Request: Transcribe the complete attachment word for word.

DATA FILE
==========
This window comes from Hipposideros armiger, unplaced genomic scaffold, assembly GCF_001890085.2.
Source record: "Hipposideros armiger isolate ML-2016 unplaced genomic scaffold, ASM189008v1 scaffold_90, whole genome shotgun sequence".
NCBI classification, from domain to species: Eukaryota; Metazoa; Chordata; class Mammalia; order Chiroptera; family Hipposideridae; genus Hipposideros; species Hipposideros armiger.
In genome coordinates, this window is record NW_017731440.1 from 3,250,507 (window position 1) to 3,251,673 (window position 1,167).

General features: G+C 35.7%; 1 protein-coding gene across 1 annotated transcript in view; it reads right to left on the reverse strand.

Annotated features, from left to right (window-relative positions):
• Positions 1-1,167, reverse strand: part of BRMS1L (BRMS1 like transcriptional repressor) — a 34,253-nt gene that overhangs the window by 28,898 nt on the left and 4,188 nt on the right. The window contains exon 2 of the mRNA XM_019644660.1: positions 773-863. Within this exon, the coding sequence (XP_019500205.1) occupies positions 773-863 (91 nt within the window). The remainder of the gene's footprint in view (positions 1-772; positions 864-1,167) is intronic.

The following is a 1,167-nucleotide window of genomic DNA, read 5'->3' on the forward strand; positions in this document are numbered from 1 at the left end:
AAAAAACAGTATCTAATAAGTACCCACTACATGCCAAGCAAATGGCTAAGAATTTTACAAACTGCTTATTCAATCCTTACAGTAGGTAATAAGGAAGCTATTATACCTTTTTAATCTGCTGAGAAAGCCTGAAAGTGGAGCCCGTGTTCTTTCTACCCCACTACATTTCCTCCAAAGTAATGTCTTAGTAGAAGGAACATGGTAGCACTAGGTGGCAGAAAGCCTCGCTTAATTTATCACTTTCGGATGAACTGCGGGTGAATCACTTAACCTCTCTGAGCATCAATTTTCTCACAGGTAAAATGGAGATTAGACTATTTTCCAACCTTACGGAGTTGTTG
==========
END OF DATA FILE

This window comes from Hipposideros armiger, unplaced genomic scaffold, assembly GCF_001890085.2.
Source record: "Hipposideros armiger isolate ML-2016 unplaced genomic scaffold, ASM189008v1 scaffold_90, whole genome shotgun sequence".
NCBI classification, from domain to species: Eukaryota; Metazoa; Chordata; class Mammalia; order Chiroptera; family Hipposideridae; genus Hipposideros; species Hipposideros armiger.
In genome coordinates, this window is record NW_017731440.1 from 3,250,507 (window position 1) to 3,251,673 (window position 1,167).

General features: G+C 35.7%; 1 protein-coding gene across 1 annotated transcript in view; it reads right to left on the reverse strand.

Annotated features, from left to right (window-relative positions):
• Positions 1-1,167, reverse strand: part of BRMS1L (BRMS1 like transcriptional repressor) — a 34,253-nt gene that overhangs the window by 28,898 nt on the left and 4,188 nt on the right. The window contains exon 2 of the mRNA XM_019644660.1: positions 773-863. Within this exon, the coding sequence (XP_019500205.1) occupies positions 773-863 (91 nt within the window). The remainder of the gene's footprint in view (positions 1-772; positions 864-1,167) is intronic.

The following is a 1,167-nucleotide window of genomic DNA, read 5'->3' on the forward strand; positions in this document are numbered from 1 at the left end:
AAAAAACAGTATCTAATAAGTACCCACTACATGCCAAGCAAATGGCTAAGAATTTTACAAACTGCTTATTCAATCCTTACAGTAGGTAATAAGGAAGCTATTATACCTTTTTAATCTGCTGAGAAAGCCTGAAAGTGGAGCCCGTGTTCTTTCTACCCCACTACATTTCCTCCAAAGTAATGTCTTAGTAGAAGGAACATGGTAGCACTAGGTGGCAGAAAGCCTCGCTTAATTTATCACTTTCGGATGAACTGCGGGTGAATCACTTAACCTCTCTGAGCATCAATTTTCTCACAGGTAAAATGGAGATTAGACTATTTTCCAACCTTACGGAGTTGTTG